The best known and one of the largest fortresses is Quitoloma (hill of Quito). It is the southernmost of the Pambamarca fortresses, located at an elevation of 3,780 metres (12,400 ft) atop a small hill. It measures about 700 metres (2,300 ft) long by 400 metres (1,300 ft) wide. The highest level of the site consists of an ushnu, a terraced platform used for religious ceremonies. The ushnu is surrounded by the remains of more than 100 buildings which served as living quarters, storehouses (qollqas), and administrative buildings. The inhabited area was surrounded by three concentric walls, each about 3 metres (9.8 ft) high and accessible through gates defended by towers, ditches, and other defensive works. Quitoloma was probably an administrative center and had the dual purpose of persecuting the war against the Pais Caranqui and defending the city of Quito and the sacred site of El Quinche. Archaeologists have found weaponry and large caches of stones used by the Incas's principal long-range weapons of slings and bolas scattered along the inside faces of the walls. An Inca road ran from Quito by Quitoloma and continued eastward toward the lowlands of the Amazon basin.[8]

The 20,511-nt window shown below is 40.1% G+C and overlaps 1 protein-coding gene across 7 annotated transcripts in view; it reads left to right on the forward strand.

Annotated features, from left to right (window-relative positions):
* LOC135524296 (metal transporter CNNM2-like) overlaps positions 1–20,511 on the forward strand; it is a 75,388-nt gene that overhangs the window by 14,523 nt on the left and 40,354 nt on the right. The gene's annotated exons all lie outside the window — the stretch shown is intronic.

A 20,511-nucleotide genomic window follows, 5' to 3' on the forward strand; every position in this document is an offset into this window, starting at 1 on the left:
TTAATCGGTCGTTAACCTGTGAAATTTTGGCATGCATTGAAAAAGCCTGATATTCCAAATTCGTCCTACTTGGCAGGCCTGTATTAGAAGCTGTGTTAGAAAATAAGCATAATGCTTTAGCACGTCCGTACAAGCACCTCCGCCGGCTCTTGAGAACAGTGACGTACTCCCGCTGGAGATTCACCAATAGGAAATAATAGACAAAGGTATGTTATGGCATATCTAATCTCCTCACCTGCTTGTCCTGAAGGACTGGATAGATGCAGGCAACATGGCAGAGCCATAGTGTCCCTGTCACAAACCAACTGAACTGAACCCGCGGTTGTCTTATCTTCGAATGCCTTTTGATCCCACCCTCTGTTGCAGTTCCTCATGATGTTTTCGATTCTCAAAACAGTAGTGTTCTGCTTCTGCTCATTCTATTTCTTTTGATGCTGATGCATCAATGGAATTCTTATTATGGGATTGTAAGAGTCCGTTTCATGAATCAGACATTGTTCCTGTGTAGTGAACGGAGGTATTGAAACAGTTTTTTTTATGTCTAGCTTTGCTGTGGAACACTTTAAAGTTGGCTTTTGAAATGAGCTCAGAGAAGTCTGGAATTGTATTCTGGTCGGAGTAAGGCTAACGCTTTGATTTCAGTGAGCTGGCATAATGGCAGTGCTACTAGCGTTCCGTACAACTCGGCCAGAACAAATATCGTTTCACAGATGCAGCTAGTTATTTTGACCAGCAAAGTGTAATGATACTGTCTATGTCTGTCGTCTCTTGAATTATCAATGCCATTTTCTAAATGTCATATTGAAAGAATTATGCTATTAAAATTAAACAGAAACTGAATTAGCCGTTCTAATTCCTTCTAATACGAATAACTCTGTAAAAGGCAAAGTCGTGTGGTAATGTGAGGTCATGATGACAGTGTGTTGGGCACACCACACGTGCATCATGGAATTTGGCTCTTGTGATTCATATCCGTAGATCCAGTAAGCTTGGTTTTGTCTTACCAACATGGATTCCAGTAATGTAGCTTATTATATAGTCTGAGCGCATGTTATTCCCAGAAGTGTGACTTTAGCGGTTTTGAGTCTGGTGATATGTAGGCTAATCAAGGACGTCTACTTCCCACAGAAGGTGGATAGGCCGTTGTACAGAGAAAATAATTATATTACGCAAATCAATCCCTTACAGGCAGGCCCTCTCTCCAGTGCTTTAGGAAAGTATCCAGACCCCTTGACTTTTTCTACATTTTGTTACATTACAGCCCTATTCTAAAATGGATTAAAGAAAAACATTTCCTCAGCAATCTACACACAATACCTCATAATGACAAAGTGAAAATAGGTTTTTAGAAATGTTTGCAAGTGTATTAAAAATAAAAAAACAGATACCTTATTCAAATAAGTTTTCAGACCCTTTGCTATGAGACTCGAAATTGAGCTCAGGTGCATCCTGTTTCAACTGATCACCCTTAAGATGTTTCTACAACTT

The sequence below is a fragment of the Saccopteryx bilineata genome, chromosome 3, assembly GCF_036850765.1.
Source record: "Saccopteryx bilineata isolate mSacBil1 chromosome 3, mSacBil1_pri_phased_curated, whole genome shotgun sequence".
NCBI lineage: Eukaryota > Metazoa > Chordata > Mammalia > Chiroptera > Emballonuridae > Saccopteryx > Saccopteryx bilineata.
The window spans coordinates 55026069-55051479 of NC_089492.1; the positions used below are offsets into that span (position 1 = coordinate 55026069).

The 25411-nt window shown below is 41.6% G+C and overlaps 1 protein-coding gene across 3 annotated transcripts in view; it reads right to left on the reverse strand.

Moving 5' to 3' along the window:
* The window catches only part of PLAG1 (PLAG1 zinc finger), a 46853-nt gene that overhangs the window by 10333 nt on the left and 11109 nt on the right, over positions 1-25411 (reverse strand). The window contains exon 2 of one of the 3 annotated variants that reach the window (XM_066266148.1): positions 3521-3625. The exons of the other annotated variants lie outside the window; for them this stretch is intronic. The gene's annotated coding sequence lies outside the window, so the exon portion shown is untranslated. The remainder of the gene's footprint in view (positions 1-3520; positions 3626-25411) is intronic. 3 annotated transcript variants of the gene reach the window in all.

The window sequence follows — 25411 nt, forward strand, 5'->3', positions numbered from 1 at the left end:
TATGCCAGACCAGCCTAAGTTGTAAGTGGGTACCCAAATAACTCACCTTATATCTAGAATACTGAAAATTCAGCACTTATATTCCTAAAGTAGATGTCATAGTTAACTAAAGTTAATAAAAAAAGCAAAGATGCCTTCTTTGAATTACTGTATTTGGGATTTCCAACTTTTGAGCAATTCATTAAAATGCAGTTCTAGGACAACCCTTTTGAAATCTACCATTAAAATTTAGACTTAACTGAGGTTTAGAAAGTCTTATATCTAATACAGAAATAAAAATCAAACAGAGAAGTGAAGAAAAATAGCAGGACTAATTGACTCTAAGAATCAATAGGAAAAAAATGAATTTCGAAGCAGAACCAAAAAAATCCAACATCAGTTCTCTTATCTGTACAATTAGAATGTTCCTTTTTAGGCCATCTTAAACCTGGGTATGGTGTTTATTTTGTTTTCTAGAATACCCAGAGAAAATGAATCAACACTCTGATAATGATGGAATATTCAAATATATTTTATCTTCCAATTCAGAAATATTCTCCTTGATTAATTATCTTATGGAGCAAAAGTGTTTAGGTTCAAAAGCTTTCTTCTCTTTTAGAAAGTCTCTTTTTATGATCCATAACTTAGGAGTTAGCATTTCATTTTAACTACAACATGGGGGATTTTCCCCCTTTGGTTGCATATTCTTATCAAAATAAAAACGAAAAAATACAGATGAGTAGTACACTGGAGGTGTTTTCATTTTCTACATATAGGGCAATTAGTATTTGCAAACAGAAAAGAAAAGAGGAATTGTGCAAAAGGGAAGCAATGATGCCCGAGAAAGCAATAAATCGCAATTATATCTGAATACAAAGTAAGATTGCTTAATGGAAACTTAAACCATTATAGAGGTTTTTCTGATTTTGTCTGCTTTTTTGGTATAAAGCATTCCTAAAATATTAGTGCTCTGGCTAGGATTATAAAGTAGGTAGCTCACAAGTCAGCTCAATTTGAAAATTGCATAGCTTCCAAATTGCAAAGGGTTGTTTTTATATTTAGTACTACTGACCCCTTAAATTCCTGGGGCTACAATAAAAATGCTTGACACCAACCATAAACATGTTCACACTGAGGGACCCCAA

References[edit]

  1. ^ "Tentative List of World Heritage Sites", http://www.unique-southamerica-travel-experience.com/unesco-world-heritage-centre-tentative-list.html, accessed 20 Oct 2017
  2. ^ Bray, Tamara L. and Echeverría Almeida, José (2014), "The Late Imperial Site of Inca-Caranqui, Northern highland Ecuador at the End of Empire", Nampo Pacha, journal of Andean Archaeology, Vol. 34, No. 2, p. 182
  3. ^ Connell, Samuel V., Gifford, Chat, González, Ana Lucia, and Carpenter, Maureen, "Hard Times In Ecuador: Inka Troubles at Pambamarca", Antiquity Journal, http://www.antiquity.ac.uk/projgall/connell295/, accessed 29 May 2017.
  4. ^ Newson, Linda A. (1995), Life and Death in Early Colonial Ecuador, Norman: University of Oklahoma Press, pp. 39-40
  5. ^ Onofrio, Jan (1995), Dictionary of the Indian Tribes of the Americas, Vol. 1, 2nd edition, American Indian Publishers, pp. 220-221
  6. ^ Anderson, Amber M. (2013), "War and Conquest: Inca strategies and struggles in Northern Ecuador", https://www.academia.edu/11358577/War_and_Conquest_Inca_strategies_and_struggles_in_Northern_Ecuador, accessed 27 May 2017
  7. ^ Anderson (2013)
  8. ^ Kaufmann, J.E and H. W. (2006), Fortifications of the Incas: 1200-1531, Oxford: Osprey Publishing, p. 49; Anderson, Amber Marie (2014), More than Forts: A study of high elevation enclosures within the Pambamarca Fortress Complex, Ecuador, Dissertation, University at Buffalo, State University of New York, pp. 131, 143, 343